There were many important events in child welfare in June, but one that stands out above the rest. Tom and I traveled to Haiti to advocate for the children and engage the community working in children’s services. There were meetings between the U.S. and Russia to further an intercountry adoption agreement. The Dave Thomas Foundation honored Father’s and raised thousands of dollars to support families through its Treatforward Campaign. And we hosted a delegation of officials from India. But what stands out and is perhaps one of the the most difficult for us personally, for us as a community and certainly for the children of our world, was the passing of one of the world’s foremost adoption advocates, Paul Singer.
Paul and his wife, Terri, had five daughters, three of whom were adopted from Russia. Following their adoptions, Paul committed himself to raising public awareness of how adoption can provide a safe home and loving family to the millions of orphans in the world. In 2003, while employed by Target as CIO he founded the Target Adoption Network. He served as a member of the board of directors for the Congressional Coalition on Adoption Institute (CCAI) and Joint Council. And was also the founder of Almitas and co-founder of Retail Orphan Initiative. To say he was an advocate is putting it lightly!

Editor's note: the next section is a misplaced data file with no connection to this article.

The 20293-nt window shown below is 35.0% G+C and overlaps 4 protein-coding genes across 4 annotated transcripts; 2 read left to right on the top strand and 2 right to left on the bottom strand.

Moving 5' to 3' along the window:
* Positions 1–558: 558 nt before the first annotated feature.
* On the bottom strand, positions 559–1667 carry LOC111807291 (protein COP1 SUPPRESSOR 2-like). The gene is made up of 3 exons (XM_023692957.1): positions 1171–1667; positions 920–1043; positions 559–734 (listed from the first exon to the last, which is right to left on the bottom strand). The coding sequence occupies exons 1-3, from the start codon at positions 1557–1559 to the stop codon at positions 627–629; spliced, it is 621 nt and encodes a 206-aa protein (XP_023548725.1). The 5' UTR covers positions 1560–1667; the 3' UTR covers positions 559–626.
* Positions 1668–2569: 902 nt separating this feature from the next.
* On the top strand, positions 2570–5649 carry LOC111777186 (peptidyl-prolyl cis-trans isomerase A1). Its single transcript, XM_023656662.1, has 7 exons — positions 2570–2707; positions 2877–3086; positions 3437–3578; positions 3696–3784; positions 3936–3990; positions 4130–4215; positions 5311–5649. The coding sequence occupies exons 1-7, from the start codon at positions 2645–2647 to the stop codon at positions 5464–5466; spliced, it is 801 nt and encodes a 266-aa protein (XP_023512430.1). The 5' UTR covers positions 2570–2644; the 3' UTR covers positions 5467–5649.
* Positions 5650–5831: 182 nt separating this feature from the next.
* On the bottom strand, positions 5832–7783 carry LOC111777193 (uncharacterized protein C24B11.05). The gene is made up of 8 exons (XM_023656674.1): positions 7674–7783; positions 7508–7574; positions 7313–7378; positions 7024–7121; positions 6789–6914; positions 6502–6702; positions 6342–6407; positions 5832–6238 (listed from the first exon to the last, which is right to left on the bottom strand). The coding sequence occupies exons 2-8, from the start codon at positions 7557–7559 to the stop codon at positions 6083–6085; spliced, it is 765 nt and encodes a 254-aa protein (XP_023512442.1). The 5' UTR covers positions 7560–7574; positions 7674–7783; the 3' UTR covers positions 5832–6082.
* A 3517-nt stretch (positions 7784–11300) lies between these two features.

I first met Paul as a newbee staffer at a Joint Council member organization. At Joint Council’s 2007 Annual Conference in San Antonio, Texas, Paul was the keynote speaker. His speech was uplifting, inspiring and changed the course of my work for the children of the world. The following year, while still working at a Joint Council member organization, I attended Joint Council’s Conference in Washington D.C.. Three nights in a row Paul, I and a small group of advocates shutdown the bar talking about how we were going to change the world, how we were going to ensure more children live in families, and, of course, no conversation with Paul was void of one of his favorite topics, movies. Five months later I found myself employed by Joint Council and a guest at Paul’s table at the Annual Angels in Adoption Gala hosted by the Congressional Coalition on Adoption Institute. A month later we found out Paul had brain cancer. I would never s ee him again. 19-months later the world lost one of the strongest and most effective advocates for children and adoption, and for those of us who had the honor of meeting and knowing Paul personally, we lost a great friend.
But what we gained from Paul will not end with his passing. He made so many of us better at what we do and better at being human. And because of that, his work will live on.
To learn more about Paul Singer and his life, please feel free to watch this video created by his family and friends.
Director of Programs & Services, Joint Council